As in so many areas of life, developing good personal relationships with your doctors, their administrative staffs and the test-administrators goes a long way to helping you get what you want in the least expensive and most convenient way. If you can’t get the copies through these informal means, you should consider routinely requesting the records following every appointment and significant test. My suspicion is that doctors, nurses and test-administrators will quickly tire of dealing with this paperwork and will ultimately provide the reports on an informal basis.

Reviewing Your Records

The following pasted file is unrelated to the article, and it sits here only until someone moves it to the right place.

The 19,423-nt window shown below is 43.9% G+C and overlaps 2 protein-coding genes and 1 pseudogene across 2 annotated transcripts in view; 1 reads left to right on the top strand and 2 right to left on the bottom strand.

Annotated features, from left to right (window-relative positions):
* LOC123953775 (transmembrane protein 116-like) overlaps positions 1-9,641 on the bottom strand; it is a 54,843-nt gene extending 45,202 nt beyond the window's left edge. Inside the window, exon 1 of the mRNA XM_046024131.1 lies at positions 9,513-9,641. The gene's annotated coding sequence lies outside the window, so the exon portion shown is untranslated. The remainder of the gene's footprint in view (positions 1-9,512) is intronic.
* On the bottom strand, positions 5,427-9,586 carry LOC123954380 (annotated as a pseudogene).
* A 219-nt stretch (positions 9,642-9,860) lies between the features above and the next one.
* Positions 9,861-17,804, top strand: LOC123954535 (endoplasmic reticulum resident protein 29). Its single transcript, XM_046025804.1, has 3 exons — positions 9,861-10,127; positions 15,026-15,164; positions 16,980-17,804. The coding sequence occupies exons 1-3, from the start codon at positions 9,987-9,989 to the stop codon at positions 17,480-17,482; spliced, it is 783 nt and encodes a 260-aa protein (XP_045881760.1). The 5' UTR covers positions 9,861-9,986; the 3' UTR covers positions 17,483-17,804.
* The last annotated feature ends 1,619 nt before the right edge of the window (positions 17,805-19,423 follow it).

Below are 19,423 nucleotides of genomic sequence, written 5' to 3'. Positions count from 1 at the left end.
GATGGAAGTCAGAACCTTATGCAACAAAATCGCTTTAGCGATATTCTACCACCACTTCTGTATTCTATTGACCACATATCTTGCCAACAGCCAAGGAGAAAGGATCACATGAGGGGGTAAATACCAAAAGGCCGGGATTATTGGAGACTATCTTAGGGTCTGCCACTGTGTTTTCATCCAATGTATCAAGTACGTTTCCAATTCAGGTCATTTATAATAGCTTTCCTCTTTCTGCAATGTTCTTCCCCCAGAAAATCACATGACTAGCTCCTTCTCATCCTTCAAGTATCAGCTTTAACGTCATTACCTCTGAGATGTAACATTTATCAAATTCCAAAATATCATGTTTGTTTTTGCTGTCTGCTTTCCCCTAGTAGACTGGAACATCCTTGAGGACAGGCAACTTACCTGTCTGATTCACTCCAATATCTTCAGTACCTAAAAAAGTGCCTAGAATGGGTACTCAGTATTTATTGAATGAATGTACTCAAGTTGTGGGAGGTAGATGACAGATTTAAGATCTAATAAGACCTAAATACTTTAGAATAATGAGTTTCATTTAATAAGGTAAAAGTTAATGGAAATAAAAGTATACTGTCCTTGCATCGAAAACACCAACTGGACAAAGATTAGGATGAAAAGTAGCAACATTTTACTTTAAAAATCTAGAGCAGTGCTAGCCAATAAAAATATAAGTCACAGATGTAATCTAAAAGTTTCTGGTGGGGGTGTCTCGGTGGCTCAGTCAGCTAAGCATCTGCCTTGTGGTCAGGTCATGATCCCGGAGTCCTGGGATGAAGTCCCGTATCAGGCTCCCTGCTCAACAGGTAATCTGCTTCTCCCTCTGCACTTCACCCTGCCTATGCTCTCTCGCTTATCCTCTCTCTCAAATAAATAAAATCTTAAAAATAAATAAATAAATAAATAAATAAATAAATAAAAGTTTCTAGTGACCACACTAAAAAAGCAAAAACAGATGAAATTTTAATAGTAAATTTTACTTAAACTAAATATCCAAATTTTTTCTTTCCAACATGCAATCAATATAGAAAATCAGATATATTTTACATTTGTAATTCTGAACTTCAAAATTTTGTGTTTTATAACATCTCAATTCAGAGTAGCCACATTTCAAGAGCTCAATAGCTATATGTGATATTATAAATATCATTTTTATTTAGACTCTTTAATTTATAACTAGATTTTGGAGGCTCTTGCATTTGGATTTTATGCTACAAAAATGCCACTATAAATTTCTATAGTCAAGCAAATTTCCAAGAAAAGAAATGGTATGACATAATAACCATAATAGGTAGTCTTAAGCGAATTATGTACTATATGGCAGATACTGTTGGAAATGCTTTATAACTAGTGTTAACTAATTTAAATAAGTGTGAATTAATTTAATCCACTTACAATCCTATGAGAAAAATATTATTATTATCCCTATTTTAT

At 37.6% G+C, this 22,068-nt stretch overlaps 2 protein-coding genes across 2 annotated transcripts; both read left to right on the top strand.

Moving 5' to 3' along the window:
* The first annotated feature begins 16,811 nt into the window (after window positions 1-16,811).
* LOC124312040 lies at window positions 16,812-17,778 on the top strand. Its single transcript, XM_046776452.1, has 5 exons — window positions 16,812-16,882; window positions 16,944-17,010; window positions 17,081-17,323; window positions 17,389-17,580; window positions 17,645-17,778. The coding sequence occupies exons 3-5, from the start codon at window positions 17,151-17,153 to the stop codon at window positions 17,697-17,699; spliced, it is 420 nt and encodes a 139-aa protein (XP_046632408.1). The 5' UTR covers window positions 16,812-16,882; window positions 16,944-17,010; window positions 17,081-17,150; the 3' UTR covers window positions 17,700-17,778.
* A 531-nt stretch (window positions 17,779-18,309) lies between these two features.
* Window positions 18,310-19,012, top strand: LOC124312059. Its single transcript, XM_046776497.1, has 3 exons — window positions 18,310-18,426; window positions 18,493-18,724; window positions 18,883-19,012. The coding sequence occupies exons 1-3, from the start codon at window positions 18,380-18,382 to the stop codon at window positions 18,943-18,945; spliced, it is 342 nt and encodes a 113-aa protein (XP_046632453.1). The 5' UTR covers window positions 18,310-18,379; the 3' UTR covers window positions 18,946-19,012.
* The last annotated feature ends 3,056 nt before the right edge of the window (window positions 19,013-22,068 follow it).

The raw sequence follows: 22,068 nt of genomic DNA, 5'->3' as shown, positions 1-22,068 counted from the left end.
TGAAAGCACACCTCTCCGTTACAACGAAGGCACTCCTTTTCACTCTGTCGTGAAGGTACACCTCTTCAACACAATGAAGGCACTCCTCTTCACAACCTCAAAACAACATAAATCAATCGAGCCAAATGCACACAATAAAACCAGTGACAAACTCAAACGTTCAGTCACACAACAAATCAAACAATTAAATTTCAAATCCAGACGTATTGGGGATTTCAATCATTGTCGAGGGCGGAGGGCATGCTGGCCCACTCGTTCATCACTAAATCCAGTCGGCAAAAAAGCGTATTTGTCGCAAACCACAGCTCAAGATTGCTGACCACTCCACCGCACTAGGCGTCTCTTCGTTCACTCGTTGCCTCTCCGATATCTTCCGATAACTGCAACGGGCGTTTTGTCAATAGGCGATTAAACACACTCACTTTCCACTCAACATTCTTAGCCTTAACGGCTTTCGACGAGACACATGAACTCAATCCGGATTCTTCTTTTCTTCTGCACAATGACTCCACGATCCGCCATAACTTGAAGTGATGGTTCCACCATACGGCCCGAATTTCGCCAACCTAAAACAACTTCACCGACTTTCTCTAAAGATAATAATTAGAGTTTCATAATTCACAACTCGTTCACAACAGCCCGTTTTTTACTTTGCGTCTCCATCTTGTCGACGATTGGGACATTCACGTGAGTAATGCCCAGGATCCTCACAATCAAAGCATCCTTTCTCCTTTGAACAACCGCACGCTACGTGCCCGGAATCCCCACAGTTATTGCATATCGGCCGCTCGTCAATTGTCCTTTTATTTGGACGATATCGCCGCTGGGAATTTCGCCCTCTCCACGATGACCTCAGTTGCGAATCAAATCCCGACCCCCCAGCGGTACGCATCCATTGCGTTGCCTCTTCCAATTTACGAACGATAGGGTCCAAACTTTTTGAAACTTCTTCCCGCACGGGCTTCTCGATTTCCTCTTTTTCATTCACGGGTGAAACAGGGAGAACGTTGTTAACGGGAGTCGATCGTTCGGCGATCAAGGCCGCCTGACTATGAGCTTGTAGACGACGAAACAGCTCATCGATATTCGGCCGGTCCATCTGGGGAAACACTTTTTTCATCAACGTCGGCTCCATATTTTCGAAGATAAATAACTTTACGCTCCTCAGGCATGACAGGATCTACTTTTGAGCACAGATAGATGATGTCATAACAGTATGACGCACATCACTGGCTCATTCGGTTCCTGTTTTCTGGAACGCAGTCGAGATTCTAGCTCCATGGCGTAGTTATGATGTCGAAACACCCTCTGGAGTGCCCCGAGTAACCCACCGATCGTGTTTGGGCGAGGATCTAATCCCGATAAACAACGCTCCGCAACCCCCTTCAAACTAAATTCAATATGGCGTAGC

Yes, you are not a doctor, so why, you might ask, should you try to review the reports your doctor writes and your test results and scans? As Steve wrote in his article on the Pros and Cons of Researching Your Cancer, your doctor has many patients, you have only one–yourself. This is not to criticize doctors or their commitment or diligence, but rather to recognize that medicine is an art, doctors are busy and can make mistakes. They are not intimately aware of your symptoms, your life-needs or your concerns; they must focus their attention on the most significant current elements of your case. Something that seems minor to the doctor may be significant to you.